A Journal of the Plague Year (Paperback)
Penguin Classics, 9780140437850, 336pp.
Publication Date: August 26, 2003
Other Editions of This Title:
In 1665 the plague swept through London, claiming over 97,000 lives. Daniel Defoe was just five at the time of the plague, but he later called on his own memories, as well as his writing experience, to create this vivid chronicle of the epidemic and its victims. A Journal (1722) follows Defoe's fictional narrator as he traces the devastating progress of the plague through the streets of London. Here we see a city transformed: some of its streets suspiciously empty, some—with crosses on their doors—overwhelmingly full of the sounds and smells of human suffering. And every living citizen he meets has a horrifying story that demands to be heard.
For more than seventy years, Penguin has been the leading publisher of classic literature in the English-speaking world. With more than 1,700 titles, Penguin Classics represents a global bookshelf of the best works throughout history and across genres and disciplines. Readers trust the series to provide authoritative texts enhanced by introductions and notes by distinguished scholars and contemporary authors, as well as up-to-date translations by award-winning translators.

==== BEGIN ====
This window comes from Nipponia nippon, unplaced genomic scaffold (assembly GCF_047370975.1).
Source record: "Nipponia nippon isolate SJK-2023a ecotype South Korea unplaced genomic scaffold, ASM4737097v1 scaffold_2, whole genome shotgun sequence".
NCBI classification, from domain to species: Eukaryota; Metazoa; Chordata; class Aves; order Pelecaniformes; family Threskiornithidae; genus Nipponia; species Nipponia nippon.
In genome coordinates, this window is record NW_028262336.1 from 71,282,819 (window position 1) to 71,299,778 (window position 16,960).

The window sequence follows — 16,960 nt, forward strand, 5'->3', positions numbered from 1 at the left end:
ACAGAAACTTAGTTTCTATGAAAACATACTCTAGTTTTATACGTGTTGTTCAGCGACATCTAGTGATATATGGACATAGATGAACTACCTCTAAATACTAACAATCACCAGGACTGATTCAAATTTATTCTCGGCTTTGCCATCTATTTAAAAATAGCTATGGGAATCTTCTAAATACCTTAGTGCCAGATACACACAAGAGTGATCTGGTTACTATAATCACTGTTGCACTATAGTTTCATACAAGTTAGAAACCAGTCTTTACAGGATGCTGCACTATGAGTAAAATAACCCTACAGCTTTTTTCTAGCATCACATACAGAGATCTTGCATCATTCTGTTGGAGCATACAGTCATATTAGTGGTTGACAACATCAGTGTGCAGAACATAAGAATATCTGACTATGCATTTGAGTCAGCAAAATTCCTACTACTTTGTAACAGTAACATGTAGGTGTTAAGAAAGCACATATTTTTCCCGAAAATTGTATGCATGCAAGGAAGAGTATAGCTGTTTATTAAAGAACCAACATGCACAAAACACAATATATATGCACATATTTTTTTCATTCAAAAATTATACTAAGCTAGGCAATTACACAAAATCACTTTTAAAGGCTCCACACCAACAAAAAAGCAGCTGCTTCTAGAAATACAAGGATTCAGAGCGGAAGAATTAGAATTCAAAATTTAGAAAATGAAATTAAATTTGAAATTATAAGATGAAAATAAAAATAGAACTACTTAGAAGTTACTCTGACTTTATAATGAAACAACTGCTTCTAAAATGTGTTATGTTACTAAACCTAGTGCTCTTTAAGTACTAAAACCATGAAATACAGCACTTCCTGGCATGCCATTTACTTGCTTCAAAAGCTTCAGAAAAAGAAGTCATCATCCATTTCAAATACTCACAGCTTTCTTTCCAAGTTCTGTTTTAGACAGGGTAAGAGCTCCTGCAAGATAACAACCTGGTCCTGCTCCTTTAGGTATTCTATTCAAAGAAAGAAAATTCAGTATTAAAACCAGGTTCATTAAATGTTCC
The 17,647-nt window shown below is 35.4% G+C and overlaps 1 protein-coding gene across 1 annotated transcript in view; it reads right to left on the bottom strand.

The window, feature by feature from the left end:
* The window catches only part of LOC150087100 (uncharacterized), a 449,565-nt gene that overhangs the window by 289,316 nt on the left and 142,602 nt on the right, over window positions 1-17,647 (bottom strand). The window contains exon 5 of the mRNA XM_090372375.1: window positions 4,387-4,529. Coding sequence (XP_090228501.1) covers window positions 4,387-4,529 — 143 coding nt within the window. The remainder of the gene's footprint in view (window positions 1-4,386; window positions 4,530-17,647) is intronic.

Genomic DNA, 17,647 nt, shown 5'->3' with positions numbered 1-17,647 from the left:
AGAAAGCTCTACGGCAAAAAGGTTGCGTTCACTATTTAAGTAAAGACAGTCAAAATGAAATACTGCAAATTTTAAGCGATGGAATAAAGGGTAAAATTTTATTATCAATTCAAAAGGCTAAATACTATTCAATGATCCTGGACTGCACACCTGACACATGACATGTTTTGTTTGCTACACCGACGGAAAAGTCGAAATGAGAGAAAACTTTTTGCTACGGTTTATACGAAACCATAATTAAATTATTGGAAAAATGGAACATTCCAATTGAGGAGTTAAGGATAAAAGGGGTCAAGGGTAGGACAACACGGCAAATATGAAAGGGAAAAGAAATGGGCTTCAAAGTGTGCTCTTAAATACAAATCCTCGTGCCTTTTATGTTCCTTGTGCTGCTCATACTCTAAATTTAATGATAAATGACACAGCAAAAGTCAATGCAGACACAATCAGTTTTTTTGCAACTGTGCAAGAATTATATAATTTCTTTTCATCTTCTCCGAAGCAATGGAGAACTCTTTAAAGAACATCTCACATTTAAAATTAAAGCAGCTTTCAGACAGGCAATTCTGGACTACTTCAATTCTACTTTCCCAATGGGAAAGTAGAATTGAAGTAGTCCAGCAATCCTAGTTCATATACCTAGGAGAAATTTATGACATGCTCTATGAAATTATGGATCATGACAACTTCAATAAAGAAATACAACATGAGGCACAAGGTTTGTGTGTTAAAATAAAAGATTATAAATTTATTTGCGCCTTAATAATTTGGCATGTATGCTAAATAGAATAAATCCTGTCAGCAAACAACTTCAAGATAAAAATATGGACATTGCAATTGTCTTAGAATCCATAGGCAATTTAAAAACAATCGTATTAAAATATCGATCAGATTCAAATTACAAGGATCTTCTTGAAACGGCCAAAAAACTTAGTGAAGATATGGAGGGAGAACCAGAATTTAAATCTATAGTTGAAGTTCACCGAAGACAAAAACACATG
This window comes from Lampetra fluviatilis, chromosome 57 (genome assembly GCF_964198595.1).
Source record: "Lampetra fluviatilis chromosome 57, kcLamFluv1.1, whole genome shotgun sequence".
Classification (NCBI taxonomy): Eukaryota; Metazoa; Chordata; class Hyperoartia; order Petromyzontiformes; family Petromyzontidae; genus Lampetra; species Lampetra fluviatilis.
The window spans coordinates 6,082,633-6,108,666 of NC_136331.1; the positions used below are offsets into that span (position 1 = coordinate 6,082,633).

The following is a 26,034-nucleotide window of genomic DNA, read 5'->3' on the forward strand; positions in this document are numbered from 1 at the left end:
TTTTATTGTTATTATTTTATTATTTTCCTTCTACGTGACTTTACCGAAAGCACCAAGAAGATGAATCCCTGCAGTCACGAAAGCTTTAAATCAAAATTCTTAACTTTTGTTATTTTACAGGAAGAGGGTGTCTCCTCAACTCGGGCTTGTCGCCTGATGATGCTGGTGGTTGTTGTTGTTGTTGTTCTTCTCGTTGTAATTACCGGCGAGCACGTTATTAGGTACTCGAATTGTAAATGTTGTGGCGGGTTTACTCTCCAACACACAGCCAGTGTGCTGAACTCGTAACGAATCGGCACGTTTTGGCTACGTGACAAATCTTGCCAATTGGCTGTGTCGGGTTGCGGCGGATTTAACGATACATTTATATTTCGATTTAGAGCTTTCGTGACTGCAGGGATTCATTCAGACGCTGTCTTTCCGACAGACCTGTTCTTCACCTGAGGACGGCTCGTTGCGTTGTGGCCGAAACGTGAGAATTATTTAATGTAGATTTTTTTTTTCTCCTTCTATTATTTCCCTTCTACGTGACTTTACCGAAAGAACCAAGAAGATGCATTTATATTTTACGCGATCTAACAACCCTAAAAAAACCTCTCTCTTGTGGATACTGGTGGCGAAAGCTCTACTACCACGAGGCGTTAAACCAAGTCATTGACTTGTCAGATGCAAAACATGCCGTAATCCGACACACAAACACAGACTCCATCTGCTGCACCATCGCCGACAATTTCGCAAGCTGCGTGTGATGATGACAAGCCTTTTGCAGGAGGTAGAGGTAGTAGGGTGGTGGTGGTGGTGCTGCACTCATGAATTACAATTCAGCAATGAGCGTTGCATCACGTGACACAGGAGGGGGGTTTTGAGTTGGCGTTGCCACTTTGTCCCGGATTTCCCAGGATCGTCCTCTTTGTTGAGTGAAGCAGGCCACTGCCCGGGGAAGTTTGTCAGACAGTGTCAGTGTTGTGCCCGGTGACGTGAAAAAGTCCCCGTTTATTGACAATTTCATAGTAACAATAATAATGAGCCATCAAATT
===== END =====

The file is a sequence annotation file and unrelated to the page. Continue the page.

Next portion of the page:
About the Author
Cynthia Wall is Assistant Professor of English at the University of Virginia.
Praise For A Journal of the Plague Year…
“A brilliant account of the last major outbreak of bubonic plague in Britain—and it can still educate readers three centuries later.” —BBC News
“[A] classic of plague literature . . . Camus was inspired by this book in writing The Plague.” —The Jerusalem Post
“So grimly immediate . . . you can practically smell the death and decay.” —The Guardian
“A realistic account of the plague’s effects on [London]. Defoe’s novel still has the power to unsettle—like when he writes about families forced into quarantine due to an infected family member.” —Vulture
"Within the texture of Defoe's prose, London becomes a living and suffering being." —Peter Ackroyd